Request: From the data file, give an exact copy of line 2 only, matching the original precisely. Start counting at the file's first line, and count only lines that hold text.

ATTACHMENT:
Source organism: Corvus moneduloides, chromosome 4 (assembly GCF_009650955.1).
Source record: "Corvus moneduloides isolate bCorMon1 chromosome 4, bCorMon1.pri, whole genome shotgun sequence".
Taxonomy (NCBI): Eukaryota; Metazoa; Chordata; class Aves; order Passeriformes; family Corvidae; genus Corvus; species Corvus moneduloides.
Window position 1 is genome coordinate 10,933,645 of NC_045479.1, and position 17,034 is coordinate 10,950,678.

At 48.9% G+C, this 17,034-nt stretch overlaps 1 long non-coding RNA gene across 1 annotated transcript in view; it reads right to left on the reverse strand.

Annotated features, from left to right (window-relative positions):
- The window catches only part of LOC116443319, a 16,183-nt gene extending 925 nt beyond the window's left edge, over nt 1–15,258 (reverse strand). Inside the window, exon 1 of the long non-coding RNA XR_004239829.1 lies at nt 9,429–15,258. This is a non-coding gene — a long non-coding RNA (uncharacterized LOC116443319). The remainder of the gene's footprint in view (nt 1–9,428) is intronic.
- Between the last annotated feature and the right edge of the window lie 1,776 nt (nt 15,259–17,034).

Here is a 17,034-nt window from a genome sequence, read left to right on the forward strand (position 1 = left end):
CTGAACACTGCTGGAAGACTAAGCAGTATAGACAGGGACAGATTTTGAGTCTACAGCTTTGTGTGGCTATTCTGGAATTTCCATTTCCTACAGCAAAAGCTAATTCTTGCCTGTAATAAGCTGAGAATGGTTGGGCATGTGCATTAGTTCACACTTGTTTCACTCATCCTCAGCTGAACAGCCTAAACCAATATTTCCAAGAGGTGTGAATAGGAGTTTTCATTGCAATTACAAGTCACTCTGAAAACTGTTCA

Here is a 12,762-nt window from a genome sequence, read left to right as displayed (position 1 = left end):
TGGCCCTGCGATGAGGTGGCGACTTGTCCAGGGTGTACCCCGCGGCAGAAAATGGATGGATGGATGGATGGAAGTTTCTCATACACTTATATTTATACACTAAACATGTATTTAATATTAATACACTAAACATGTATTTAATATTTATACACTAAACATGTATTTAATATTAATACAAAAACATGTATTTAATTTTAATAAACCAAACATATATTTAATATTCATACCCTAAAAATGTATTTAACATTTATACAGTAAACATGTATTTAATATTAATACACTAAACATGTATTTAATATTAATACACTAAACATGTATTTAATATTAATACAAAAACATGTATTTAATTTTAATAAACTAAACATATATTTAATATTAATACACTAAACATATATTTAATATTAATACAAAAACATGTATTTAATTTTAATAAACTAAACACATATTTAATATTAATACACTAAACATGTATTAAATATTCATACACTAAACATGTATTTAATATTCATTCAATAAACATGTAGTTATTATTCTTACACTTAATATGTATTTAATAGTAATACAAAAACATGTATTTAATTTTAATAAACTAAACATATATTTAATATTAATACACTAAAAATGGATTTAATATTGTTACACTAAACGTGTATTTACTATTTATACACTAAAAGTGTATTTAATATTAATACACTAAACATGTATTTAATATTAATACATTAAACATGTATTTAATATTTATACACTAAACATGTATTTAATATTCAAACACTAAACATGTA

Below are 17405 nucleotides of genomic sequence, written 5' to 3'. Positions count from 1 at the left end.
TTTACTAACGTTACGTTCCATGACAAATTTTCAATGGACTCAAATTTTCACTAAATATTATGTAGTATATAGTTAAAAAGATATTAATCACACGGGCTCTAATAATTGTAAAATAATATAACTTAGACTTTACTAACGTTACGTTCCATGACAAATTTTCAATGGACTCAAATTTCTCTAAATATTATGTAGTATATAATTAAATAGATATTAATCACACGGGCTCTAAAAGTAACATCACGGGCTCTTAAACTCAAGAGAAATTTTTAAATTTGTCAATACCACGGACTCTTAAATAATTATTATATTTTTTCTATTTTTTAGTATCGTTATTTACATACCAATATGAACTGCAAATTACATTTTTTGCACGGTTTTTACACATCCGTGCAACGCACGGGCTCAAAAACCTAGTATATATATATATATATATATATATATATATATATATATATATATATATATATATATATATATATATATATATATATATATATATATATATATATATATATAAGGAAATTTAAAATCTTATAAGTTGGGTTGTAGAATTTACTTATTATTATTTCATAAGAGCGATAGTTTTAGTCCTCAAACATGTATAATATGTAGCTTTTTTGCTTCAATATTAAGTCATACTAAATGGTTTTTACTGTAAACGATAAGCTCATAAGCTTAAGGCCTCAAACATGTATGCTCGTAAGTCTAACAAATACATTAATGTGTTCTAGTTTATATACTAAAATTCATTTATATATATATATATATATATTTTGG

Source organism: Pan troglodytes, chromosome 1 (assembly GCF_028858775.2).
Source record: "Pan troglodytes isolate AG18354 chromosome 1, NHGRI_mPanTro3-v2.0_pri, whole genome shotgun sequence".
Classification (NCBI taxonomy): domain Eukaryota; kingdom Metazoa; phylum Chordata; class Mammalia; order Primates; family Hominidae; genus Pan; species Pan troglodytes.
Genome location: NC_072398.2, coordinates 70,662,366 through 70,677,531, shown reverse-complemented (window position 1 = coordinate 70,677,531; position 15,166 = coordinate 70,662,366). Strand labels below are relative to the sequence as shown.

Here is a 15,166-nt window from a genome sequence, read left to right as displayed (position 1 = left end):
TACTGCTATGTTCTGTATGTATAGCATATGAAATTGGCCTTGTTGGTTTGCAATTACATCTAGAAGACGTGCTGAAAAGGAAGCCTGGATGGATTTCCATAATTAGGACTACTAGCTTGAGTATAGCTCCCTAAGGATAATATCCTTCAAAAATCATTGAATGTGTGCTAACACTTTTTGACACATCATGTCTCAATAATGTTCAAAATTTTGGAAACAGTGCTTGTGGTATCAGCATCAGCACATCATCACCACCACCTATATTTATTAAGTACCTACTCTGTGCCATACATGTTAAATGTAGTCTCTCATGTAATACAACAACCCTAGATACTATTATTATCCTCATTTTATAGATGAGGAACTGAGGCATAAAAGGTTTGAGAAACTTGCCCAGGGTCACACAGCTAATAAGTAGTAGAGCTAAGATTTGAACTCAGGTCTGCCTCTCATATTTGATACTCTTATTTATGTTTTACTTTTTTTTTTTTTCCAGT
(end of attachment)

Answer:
Source record: "Corvus moneduloides isolate bCorMon1 chromosome 4, bCorMon1.pri, whole genome shotgun sequence".